Two items had different ownership initials etched onto their surfaces, the smallest gimlet (“WF”) and the pewter fork (“OT” or “LO”). The fork also had a maker’s mark consisting of a pair of clasped hands beneath a crown, with the word “FIN” beneath and the name “M CARDIN” above. This name belongs to pewterer Michel Cardin of La Rochelle, France. The fork was the only pewter one found on board La Belle, a circumstance perhaps explained by forks not gaining wide acceptance as a utensil in France until the end of the 17th century among only the elite.
Several items have thus far defied satisfactory explanations as to their original purpose. One is a verso-sized lead ball with a large sprue, through which runs a drilled hole. Could this have been a large plum bob, or a sounding lead, or a counter weight of some kind? Another mysterious lead piece consists of a heavy disc with three arms that join in the middle, at which point there is a tiny hole. Might this have been part of a small hand pump, or possibly a drain sieve?
Even “identifiable” objects can sometimes create mystery, such as two padlock-like mechanisms called shackle-bolt locks. Although their use as some type of lock is undisputed, the precise circumstances of how something of this design would function are unclear. The padlock portion of the artifact is a single piece of sheet metal with an extra-large flat backing, through which there are a number of holes by which to attach this with nails or screws to some surface. Whatever was to be locked must have been flexible, like a chain, but under what circumstances would something of this complexity be needed? Perhaps these mechanisms were used to chain prisoners to walls.
Making Sense of the Mystery Chest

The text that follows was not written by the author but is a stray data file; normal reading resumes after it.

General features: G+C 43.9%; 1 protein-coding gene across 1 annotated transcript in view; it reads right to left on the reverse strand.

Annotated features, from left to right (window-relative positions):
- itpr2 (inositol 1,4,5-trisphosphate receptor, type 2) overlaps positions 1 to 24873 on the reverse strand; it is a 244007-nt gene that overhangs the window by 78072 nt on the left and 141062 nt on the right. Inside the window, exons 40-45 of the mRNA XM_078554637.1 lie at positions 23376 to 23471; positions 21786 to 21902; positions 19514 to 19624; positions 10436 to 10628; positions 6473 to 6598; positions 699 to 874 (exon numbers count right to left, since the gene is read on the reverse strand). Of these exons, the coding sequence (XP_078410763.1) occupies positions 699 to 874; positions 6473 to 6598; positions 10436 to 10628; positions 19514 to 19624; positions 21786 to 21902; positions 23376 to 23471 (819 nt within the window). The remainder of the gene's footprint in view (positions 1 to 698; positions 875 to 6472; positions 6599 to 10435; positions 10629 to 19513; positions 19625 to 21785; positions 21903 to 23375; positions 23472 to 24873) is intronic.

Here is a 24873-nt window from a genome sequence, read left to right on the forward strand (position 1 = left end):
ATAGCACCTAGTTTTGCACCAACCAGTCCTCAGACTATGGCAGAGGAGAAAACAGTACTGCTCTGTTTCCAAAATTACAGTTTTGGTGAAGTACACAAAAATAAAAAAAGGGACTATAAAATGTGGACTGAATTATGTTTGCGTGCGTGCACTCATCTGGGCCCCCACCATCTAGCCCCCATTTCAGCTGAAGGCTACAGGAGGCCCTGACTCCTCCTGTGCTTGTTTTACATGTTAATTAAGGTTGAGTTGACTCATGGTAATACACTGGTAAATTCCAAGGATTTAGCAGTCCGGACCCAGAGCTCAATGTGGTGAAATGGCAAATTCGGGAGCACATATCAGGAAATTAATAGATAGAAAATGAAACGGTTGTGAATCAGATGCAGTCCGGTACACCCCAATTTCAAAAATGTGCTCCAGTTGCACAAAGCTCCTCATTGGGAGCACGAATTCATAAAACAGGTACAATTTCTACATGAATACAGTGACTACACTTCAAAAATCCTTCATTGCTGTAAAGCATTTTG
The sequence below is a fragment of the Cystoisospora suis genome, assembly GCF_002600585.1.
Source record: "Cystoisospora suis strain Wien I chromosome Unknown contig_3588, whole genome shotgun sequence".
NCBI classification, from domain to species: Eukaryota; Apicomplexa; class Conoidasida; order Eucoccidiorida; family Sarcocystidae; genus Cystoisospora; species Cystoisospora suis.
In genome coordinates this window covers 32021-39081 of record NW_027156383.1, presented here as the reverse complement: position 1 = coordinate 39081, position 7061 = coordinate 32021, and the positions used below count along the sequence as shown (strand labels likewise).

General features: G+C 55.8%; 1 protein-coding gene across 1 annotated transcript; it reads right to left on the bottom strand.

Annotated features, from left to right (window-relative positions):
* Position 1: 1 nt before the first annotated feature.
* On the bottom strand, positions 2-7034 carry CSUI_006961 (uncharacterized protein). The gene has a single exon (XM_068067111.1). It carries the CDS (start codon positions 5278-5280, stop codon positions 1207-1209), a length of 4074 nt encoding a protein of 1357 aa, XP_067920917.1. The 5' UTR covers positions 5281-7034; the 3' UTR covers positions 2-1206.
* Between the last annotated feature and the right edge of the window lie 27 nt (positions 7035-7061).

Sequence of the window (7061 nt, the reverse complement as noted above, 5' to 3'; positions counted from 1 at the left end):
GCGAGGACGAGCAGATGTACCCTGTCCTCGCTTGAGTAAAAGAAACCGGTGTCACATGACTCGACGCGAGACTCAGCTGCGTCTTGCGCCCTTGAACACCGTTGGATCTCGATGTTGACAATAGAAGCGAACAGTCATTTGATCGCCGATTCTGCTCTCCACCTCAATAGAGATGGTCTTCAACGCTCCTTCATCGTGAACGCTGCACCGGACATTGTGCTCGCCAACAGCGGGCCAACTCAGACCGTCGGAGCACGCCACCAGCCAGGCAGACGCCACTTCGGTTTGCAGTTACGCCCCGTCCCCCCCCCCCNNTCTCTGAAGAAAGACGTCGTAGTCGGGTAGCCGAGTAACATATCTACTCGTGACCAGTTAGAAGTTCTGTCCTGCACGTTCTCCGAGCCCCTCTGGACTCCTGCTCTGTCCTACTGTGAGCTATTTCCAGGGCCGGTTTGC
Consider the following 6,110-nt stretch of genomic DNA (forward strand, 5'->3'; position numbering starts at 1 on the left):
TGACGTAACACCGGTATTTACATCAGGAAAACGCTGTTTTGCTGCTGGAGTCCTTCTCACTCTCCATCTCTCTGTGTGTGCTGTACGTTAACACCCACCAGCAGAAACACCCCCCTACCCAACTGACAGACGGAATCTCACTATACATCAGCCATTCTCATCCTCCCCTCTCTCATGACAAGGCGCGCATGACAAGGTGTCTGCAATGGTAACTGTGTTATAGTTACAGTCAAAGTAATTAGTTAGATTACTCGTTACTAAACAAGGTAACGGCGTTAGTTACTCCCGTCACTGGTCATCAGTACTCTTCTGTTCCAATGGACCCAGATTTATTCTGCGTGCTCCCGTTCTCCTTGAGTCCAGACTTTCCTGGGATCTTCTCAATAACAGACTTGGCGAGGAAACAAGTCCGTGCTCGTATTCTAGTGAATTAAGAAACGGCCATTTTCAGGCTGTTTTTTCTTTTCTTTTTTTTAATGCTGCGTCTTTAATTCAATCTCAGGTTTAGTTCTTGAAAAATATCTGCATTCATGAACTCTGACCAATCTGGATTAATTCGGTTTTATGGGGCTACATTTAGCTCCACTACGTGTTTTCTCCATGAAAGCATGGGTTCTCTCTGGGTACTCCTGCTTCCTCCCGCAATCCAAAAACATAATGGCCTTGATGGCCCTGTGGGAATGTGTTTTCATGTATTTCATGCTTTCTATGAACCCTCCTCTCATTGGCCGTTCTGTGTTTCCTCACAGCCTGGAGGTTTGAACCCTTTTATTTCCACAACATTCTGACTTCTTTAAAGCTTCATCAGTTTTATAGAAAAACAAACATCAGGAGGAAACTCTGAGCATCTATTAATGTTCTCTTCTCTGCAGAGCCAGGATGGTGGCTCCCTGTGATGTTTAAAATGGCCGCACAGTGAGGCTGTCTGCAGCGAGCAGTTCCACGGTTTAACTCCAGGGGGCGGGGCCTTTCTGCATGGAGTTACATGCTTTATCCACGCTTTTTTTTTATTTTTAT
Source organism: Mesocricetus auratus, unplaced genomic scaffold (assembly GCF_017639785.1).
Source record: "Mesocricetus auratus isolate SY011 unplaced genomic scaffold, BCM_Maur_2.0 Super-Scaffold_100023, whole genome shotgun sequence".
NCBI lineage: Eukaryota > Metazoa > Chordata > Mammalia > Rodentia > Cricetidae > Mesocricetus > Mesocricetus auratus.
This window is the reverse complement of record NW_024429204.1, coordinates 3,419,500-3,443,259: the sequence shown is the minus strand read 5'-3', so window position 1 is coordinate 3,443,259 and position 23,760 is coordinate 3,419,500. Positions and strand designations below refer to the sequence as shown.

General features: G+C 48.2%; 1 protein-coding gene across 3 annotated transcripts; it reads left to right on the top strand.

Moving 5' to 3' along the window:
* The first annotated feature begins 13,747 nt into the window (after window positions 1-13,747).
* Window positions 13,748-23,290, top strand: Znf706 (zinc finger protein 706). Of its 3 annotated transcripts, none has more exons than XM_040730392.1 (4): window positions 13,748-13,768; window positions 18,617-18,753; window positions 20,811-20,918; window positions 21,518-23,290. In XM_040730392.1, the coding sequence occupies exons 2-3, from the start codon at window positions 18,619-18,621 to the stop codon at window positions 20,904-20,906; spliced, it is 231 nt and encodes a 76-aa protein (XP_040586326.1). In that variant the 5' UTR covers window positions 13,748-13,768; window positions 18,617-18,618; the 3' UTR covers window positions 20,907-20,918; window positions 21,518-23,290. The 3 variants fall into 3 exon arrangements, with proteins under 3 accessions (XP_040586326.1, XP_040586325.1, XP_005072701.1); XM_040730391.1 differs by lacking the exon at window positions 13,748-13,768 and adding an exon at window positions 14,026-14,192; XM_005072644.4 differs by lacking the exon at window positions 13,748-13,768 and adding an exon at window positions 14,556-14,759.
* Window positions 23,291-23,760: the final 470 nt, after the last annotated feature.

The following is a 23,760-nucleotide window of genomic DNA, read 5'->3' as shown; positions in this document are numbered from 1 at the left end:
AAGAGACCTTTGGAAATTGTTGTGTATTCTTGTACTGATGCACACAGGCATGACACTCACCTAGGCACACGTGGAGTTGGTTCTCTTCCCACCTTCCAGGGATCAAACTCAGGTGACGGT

The artifacts, formerly useful items on dry land, are once again able to remain in the dry air, out of the watery environment in which they existed for nearly 325 years. But the sheer diversity of the artifacts in the Mystery Chest inspires many questions. To whom did these items belong? Why were they put together? Was the chest locked? Why was it on board the ship? Historical research, primarily via firsthand reports from the expedition’s survivors, suggests the chest was first loaded on one of La Salle’s other ships, l’Aimable, at the start of the expedition in France. It was then unloaded prior to that vessel’s wrecking at the mouth of Matagorda Bay, loaded onto La Belle, and then taken to the new settlement, Fort St. Louis. The chest was returned to the ship prior to its sinking.
This scenario, however, does not explain the chest’s odd combination of objects. Artifact analysis has shown that the chest was a repository for various tools, as well as a sundry collection of seemingly unrelated artifacts. The tools are instruments used in a variety of occupations ranging from that of French wine coopering to those of agricultural, military, and maritime endeavors.
In West’s view, the chest’s contents can be viewed as a microcosm for the whole expedition, reflecting the various trades of the settlers. The contents may also shed light on the habits and personality of the expedition’s leader. West believes that most of the items in the chest were probably acquired by La Salle after other members of his party died. Records verify that La Salle often claimed the possessions of the dead and that he ordered La Belle to be reloaded with his personal goods and other supplies in preparation for moving the ship farther up the bay. Before that trip could occur, however, the ship ran aground in the bay and eventually sank. The diversity of the chest’s contents and two artifacts’ bearing different owners’ initials suggest that the “Mystery Chest” may have been a repository for various utilitarian items collected by La Salle before the loss of La Belle in January of 1686. Together, they are faint reminders of the people who accompanied the French explorer on his fatal journey to the New World.
Editor's note: This section was adapted from a webpage by Michael West and Donny L. Hamilton originally appearing on the Texas A&M Conservation Research Laboratory website. The analysis and conservation of the contents of the chest, comparison with similar artifacts from other sites, and historical research into the origins of the chest and its artifacts was the subject of West's Master of Arts thesis in 2005.